Above: Y drive learner driver Jamie Allen-Ward (behind the wheel,) with her mum Virginia Allen, Eurobodalla Mayor Liz Innes, Y drive program mentor Jeff Halls, Member for Bega Andrew Constance, Y drive program coordinator Angie McMillan and Eurobodalla Councillor Phil Constable.
A program that helps disadvantaged young people in the Eurobodalla Shire get their driver licence has been awarded $125,000 by the NSW Liberals & Nationals Government, Member for Bega Andrew Constance and Attorney General Mark Speakman announced today.
“Gaining a driver licence is life changing for people doing it tough, increasing their independence and improving access to education and jobs,” Mr Constance said.
The Y Drive program assists Indigenous, homeless and other disadvantaged young people on the far south coast to attain the 120 hours of supervised driving experience needed to sit the test for P-Plates.
Mr Constance said the program has been hugely popular since it began last year and there is currently a waiting list to participate.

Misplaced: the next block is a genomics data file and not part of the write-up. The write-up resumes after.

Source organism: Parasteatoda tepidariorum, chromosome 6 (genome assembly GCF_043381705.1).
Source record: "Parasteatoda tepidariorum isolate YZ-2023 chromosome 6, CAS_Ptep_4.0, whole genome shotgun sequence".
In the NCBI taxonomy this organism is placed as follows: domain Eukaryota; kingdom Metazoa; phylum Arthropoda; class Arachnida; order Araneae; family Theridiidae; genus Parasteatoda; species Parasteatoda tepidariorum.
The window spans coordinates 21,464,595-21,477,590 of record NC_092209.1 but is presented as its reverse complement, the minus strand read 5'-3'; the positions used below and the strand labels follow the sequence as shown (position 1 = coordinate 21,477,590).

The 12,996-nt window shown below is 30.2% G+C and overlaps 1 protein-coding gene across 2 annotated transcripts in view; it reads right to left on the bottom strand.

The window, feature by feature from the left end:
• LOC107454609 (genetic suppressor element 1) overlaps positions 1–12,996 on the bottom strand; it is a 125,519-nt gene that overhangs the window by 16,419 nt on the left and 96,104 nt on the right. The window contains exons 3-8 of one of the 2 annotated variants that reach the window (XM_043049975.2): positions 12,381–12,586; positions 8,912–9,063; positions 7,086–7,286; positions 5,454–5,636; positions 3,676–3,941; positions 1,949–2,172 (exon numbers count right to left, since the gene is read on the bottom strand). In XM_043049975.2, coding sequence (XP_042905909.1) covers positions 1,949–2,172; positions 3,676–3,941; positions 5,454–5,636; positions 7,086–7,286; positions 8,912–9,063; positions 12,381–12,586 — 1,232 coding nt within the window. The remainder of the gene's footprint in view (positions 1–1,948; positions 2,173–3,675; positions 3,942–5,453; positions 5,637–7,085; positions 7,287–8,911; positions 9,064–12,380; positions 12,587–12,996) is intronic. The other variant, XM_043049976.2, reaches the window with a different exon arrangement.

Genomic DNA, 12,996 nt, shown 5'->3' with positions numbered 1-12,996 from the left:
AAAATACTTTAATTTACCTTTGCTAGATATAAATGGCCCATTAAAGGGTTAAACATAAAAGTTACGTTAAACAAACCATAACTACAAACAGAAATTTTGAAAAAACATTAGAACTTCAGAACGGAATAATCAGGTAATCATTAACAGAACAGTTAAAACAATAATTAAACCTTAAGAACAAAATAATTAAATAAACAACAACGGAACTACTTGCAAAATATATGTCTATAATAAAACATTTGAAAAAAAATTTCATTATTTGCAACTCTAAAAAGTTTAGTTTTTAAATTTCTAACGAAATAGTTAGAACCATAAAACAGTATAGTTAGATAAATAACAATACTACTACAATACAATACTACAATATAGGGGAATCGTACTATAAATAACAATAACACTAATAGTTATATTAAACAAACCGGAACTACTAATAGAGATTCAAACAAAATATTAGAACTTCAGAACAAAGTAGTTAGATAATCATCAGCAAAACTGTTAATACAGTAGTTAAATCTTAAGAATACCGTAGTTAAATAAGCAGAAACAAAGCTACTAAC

“The NSW Government’s investment in Y Drive secures the future of the program for another 18 months, which is a major win for our community.”
Eurobodalla Shire Mayor, Liz Innes said she was proud to be associated with the life-changing program.
“Having a driver license opens up opportunities for work and study and gives young people independence.”
“Council’s youth team has done an amazing job developing Y Drive and now we can shift it up a gear with this fantastic funding from the NSW Government.”
Mr Speakman said he was pleased to be supporting a community-driven initiative to make NSW roads safer and reduce the cycle of disadvantage.
“If a young person doesn’t have a licence and can’t access public transport, they might take risks or break the law to get to their destination,” Mr Speakman said.
“We don’t want to see inexperienced youth driving unsupervised and ending up with a criminal record or becoming a road toll statistic.”
Recent research by the NSW Police Force showed 22 per cent of licence offences within the Eurobodalla Shire were committed by people aged 16 to 25, with young people who never held a licence accounting for around 14 per cent of the offences.
The NSW Government is providing Eurobodalla Shire Council with funding for Y Drive under the Community Safety Fund program, which will deliver $10 million in community grants over four years.